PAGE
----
The British Army is converting four Land Rover Defenders to electric power before testing them in various battlefield scenarios.

Defense contractor Babcock International has teamed up with Electrogenic, which has expertise in electric vehicles and has previously converted a Citroen DS to run on electricity. They have won a one-year contract to convert and test four in-service military Land Rovers - two protected vehicles and two general service vehicles.

The Armoured Trials and Development Unit will test the vehicles in various military scenarios to evaluate their performance in steep terrain, wading and towing, and different climate conditions.

Chris Spicer, Babcock’s managing director of engineering and systems integration, land, said: “This is a great opportunity to investigate alternative engine technology, which will enable the British Army to extend the life of its Land Rovers as diesel becomes obsolete.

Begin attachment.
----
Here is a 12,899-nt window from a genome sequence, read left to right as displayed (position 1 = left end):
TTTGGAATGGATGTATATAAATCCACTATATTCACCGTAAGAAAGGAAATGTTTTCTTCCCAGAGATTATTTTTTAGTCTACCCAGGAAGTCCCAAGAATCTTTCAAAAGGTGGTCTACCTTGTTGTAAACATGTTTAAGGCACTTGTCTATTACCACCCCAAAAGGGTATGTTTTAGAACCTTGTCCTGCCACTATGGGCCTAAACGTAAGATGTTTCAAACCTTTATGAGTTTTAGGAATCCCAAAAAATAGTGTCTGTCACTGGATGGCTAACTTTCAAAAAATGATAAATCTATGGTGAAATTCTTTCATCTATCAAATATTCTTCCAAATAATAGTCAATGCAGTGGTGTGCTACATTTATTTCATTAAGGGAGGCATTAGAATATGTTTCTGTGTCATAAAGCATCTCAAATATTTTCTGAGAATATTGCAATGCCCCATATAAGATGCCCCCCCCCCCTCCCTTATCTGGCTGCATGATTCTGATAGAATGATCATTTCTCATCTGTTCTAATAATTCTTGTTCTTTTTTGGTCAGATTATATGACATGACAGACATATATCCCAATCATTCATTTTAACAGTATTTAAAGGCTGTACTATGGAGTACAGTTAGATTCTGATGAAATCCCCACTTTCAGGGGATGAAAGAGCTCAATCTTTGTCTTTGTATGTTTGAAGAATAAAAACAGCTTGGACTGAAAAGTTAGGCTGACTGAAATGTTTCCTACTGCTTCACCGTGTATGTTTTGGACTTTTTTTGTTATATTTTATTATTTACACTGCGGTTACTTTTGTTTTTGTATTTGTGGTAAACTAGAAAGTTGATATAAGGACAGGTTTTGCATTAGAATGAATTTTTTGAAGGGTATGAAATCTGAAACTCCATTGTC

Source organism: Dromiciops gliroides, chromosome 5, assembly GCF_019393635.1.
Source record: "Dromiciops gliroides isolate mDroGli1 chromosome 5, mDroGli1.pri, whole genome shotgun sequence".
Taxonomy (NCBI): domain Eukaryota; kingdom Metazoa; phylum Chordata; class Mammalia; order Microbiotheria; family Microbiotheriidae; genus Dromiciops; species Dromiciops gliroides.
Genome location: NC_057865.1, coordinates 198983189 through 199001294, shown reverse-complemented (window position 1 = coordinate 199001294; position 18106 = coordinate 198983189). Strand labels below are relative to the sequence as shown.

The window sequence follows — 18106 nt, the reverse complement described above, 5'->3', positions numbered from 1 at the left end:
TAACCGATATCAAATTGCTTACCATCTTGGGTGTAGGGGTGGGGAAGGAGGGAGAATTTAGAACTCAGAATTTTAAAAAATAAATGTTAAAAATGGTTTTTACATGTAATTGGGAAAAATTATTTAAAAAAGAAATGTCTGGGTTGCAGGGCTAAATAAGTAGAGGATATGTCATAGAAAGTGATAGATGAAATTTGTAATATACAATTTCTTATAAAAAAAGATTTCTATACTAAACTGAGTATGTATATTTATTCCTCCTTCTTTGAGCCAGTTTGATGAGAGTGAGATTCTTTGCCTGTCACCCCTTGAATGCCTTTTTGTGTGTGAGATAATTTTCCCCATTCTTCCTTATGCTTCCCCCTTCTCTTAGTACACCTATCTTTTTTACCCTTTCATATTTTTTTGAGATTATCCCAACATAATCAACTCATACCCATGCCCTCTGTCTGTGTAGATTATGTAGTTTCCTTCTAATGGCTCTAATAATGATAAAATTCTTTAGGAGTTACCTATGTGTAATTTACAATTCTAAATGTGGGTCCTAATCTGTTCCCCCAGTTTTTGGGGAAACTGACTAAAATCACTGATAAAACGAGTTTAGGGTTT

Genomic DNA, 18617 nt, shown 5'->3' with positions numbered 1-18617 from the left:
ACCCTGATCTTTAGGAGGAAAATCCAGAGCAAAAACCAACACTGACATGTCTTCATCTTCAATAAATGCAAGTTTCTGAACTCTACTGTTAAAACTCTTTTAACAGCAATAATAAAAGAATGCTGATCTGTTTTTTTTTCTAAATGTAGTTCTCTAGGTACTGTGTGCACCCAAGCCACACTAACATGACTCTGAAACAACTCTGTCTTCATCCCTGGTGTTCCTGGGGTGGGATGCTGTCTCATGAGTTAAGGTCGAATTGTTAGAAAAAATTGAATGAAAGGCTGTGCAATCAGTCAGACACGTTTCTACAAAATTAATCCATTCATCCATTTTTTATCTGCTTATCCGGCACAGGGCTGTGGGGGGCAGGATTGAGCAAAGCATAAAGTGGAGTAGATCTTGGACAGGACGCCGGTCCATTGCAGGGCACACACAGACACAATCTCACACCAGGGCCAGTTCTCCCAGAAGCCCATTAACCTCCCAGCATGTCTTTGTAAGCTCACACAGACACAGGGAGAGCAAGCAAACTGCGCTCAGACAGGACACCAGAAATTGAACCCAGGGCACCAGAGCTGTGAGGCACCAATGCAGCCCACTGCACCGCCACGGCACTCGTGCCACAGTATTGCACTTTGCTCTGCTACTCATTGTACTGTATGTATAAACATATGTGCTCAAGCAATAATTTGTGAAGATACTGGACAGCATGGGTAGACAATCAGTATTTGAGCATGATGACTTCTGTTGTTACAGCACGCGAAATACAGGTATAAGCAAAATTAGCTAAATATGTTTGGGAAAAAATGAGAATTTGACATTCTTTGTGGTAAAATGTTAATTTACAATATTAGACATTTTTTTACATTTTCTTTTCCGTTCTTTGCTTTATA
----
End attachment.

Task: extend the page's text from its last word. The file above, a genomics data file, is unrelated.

The Electrogenic Land Rover conversion kits offer three battery sizes – 62 kWh, 70 kWh and 93 kWh – offering a range of up to 150 miles-plus.

The battery boxes are designed to be dense and carefully crafted in a way that does not affect the cabin space. Additionally, each kit is equipped with CCS charging and a fast cabin heater. Furthermore, the control system supports different drive modes (e.g. sport, eco and town) and regen-delivered engine braking for controlled offroad hill descents. 

All the kits drive like an automatic but retain the transfer box so you still have full four-wheel drive, high and low ratios, and the transfer box diff-lock. 

Steve Drummond, co-founder of Electrogenic, said: "Our EV technology elevates performance – particularly when in adverse conditions and off-road – to a whole new level. It’s the ideal fit for military vehicles."

Source: FleetNews

Евгений Ушаков
Evgenii Ushakov
15 years driving